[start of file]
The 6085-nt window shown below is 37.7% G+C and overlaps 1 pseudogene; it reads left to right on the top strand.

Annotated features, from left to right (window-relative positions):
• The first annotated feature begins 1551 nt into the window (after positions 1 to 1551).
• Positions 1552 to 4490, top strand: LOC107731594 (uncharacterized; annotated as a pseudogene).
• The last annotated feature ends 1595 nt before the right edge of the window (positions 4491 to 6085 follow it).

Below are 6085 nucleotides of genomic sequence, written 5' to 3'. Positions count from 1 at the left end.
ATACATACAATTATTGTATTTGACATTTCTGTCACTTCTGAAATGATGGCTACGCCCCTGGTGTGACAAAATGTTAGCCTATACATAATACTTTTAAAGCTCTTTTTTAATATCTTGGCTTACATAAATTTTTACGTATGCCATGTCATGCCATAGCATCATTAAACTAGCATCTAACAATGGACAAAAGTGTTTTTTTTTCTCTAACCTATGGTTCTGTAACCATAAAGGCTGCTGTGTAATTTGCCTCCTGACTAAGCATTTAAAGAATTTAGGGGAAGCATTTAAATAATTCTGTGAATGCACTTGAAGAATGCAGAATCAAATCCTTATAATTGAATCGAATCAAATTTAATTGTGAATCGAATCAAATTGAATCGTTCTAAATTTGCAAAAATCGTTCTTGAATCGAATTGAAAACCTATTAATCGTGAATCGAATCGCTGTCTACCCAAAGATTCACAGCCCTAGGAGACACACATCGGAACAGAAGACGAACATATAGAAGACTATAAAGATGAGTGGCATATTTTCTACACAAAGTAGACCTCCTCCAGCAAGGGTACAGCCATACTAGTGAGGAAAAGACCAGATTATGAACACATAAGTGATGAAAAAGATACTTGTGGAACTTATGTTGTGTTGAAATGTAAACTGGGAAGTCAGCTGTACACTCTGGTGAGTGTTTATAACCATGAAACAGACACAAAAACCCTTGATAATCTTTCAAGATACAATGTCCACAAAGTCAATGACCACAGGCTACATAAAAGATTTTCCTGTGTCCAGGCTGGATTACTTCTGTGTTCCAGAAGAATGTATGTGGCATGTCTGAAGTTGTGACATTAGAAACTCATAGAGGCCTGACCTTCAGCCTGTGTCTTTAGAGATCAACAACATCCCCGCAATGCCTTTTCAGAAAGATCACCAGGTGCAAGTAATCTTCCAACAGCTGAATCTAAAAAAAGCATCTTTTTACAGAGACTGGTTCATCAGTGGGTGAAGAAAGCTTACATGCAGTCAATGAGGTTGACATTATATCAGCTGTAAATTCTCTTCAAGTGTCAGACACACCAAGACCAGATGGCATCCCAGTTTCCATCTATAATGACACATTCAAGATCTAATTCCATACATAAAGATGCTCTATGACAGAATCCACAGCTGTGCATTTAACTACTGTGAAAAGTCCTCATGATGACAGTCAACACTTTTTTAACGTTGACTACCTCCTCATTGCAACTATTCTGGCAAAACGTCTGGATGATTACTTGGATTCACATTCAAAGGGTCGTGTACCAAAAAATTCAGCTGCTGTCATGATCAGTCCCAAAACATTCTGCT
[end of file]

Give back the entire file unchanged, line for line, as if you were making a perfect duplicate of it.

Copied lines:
The 6085-nt window shown below is 37.7% G+C and overlaps 1 pseudogene; it reads left to right on the top strand.

Annotated features, from left to right (window-relative positions):
• The first annotated feature begins 1551 nt into the window (after positions 1 to 1551).
• Positions 1552 to 4490, top strand: LOC107731594 (uncharacterized; annotated as a pseudogene).
• The last annotated feature ends 1595 nt before the right edge of the window (positions 4491 to 6085 follow it).

Below are 6085 nucleotides of genomic sequence, written 5' to 3'. Positions count from 1 at the left end.
ATACATACAATTATTGTATTTGACATTTCTGTCACTTCTGAAATGATGGCTACGCCCCTGGTGTGACAAAATGTTAGCCTATACATAATACTTTTAAAGCTCTTTTTTAATATCTTGGCTTACATAAATTTTTACGTATGCCATGTCATGCCATAGCATCATTAAACTAGCATCTAACAATGGACAAAAGTGTTTTTTTTTCTCTAACCTATGGTTCTGTAACCATAAAGGCTGCTGTGTAATTTGCCTCCTGACTAAGCATTTAAAGAATTTAGGGGAAGCATTTAAATAATTCTGTGAATGCACTTGAAGAATGCAGAATCAAATCCTTATAATTGAATCGAATCAAATTTAATTGTGAATCGAATCAAATTGAATCGTTCTAAATTTGCAAAAATCGTTCTTGAATCGAATTGAAAACCTATTAATCGTGAATCGAATCGCTGTCTACCCAAAGATTCACAGCCCTAGGAGACACACATCGGAACAGAAGACGAACATATAGAAGACTATAAAGATGAGTGGCATATTTTCTACACAAAGTAGACCTCCTCCAGCAAGGGTACAGCCATACTAGTGAGGAAAAGACCAGATTATGAACACATAAGTGATGAAAAAGATACTTGTGGAACTTATGTTGTGTTGAAATGTAAACTGGGAAGTCAGCTGTACACTCTGGTGAGTGTTTATAACCATGAAACAGACACAAAAACCCTTGATAATCTTTCAAGATACAATGTCCACAAAGTCAATGACCACAGGCTACATAAAAGATTTTCCTGTGTCCAGGCTGGATTACTTCTGTGTTCCAGAAGAATGTATGTGGCATGTCTGAAGTTGTGACATTAGAAACTCATAGAGGCCTGACCTTCAGCCTGTGTCTTTAGAGATCAACAACATCCCCGCAATGCCTTTTCAGAAAGATCACCAGGTGCAAGTAATCTTCCAACAGCTGAATCTAAAAAAAGCATCTTTTTACAGAGACTGGTTCATCAGTGGGTGAAGAAAGCTTACATGCAGTCAATGAGGTTGACATTATATCAGCTGTAAATTCTCTTCAAGTGTCAGACACACCAAGACCAGATGGCATCCCAGTTTCCATCTATAATGACACATTCAAGATCTAATTCCATACATAAAGATGCTCTATGACAGAATCCACAGCTGTGCATTTAACTACTGTGAAAAGTCCTCATGATGACAGTCAACACTTTTTTAACGTTGACTACCTCCTCATTGCAACTATTCTGGCAAAACGTCTGGATGATTACTTGGATTCACATTCAAAGGGTCGTGTACCAAAAAATTCAGCTGCTGTCATGATCAGTCCCAAAACATTCTGCT